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October 15, 2017 Weekly Geology Guest, Corundum

October 15, 2017
Greetings from the Bluff Park Back Porch, way up yonder on Shades Mountain (1,109′) in Alabama:
For the next several weeks we will delve into Industrial Minerals, While they are not glamorous, they are terribly important to our modern way of life. 

Typical examples of industrial rocks and minerals are limestone, clays, sand, gravel, diatomite, kaolin, bentonite, silica, barite, gypsum, and talc. Some examples of applications for industrial minerals are construction, ceramics, paints, electronics, filtration, plastics, glass, detergents and paper.



Corundum is a crystalline form of aluminium oxide (Al

3) typically containing traces of iron, titanium, vanadium and chromium.[2][3] It is a rock-forming mineral. It is a naturally transparent material, but can have different colors when impurities are present. Transparent specimens are used as gems, called ruby if red and padparadscha if pink-orange. All other colors are called sapphire, e.g., green sapphire for a green specimen.”
“Because of corundum’s hardness (pure corundum is defined to have 9.0 on the Mohs scale), it can scratch almost every other mineral. It is commonly used as an abrasive on everything from sandpaper to large machines used in machining metals, plastics, and wood.”
“Corundum occurs as a mineral in mica schist, gneiss, and some marbles in metamorphic terranes

several corundum crystals

Several corundum crystals.jpg
2006 by Ra’ike

Red Corundum = Ruby

before 2010.  Rob Lavinsky, IRocks.

Red Corundum Crystal.

Blue Corundum = Sapphire.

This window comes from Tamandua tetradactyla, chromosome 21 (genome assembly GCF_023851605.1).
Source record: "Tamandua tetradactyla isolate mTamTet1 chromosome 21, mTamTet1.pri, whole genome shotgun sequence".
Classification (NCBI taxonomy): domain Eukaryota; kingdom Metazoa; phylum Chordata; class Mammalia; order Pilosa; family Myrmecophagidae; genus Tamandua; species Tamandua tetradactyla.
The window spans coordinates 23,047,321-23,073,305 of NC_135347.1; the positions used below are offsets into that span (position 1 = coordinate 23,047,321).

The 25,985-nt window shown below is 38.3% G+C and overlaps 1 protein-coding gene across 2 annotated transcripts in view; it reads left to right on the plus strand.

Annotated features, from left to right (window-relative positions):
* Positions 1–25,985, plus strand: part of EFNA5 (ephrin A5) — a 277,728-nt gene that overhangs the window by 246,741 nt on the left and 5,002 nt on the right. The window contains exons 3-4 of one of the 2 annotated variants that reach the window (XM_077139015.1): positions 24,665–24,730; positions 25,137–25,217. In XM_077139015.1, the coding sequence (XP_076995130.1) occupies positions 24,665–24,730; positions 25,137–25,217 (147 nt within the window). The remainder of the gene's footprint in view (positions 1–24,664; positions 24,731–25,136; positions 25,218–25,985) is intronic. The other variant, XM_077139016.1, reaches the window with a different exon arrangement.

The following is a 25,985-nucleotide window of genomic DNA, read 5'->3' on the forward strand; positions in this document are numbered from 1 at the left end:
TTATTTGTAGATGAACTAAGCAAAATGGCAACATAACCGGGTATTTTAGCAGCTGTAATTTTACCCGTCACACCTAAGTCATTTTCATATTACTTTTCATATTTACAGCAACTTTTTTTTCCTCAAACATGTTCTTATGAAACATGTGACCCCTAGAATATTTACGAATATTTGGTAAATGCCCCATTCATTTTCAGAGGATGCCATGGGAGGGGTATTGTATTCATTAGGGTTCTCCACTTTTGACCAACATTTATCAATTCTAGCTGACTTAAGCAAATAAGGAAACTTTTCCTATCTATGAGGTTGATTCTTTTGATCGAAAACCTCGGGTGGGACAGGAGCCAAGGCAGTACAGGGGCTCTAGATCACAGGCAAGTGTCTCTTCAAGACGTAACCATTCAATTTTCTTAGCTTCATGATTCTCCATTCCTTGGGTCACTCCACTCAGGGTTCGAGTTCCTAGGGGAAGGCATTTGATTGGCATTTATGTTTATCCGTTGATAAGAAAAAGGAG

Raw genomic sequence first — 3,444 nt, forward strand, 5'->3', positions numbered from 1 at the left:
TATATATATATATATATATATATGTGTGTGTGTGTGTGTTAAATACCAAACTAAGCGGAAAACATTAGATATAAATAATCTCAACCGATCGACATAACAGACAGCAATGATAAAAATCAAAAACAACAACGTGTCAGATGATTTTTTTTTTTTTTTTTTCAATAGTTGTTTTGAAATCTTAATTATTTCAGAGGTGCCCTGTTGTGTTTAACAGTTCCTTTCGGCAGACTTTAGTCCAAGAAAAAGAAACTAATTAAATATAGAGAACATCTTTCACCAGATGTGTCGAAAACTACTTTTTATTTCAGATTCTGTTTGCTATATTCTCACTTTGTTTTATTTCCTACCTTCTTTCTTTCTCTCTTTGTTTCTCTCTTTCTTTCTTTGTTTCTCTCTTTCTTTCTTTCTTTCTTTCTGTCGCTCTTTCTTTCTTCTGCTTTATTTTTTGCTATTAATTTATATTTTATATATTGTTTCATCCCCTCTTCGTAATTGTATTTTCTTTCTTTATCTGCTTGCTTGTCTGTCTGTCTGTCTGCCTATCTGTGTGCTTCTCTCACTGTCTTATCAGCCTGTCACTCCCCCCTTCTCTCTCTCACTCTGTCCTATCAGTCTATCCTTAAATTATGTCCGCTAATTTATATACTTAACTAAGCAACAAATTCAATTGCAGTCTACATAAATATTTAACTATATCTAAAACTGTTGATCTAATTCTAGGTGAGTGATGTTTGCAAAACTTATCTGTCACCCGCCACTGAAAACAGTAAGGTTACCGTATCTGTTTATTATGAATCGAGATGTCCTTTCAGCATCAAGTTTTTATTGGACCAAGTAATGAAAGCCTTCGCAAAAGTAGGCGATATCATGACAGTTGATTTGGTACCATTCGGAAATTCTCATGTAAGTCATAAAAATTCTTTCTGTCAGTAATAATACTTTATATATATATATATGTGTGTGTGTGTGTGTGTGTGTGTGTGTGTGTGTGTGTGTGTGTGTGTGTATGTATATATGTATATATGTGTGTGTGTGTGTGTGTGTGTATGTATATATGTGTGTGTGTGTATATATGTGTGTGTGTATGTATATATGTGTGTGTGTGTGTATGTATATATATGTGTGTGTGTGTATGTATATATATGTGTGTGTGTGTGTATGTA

Blue Corundum Crystal.

Corundum Crystals.

Emery nail files: “Emery boards” are a manicure and nail-care product that is made by gluing abrasive papers to a thin piece of cardboard. They obtained their name in the 1800s when crushed emery was used as the abrasive. Today’s emery boards are not made with emery. Instead, many of them have a coarse side of synthetic corundum (aluminum oxide) and a fine side of garnet abrasive. Photo © iStockphoto / Acerebel.
emery boards


List of Industrial Minerals

Editors Note:  It is the intent of this site to keep this discussion as simple as possible, so as to educate the interested general public and not to discuss with the geology crowd the latest geologic theories and nuances.  Thanks, R
“No copyright infringement intended.
The rights belong to their respective owners”
Copyright Disclaimer: Under Section 107 of the Copyright Act 1976, allowance is made for “fair use” for purposes such as criticism, comment, news reporting, teaching, scholarship, and research. Fair use is a use permitted by copyright statute that might otherwise be infringing. Non-profit, educational or personal use tips the balance in favor of fair use.
Author’s Request:  If you see any pictures that you know the source and photographer, let me know immediately.  Thanks!  R

Images have been searched by TinEye Reverse Image Search.

We will now continue down the Industrial Mineral dusty trail and continue with Corundum.
Enjoy the adventure!

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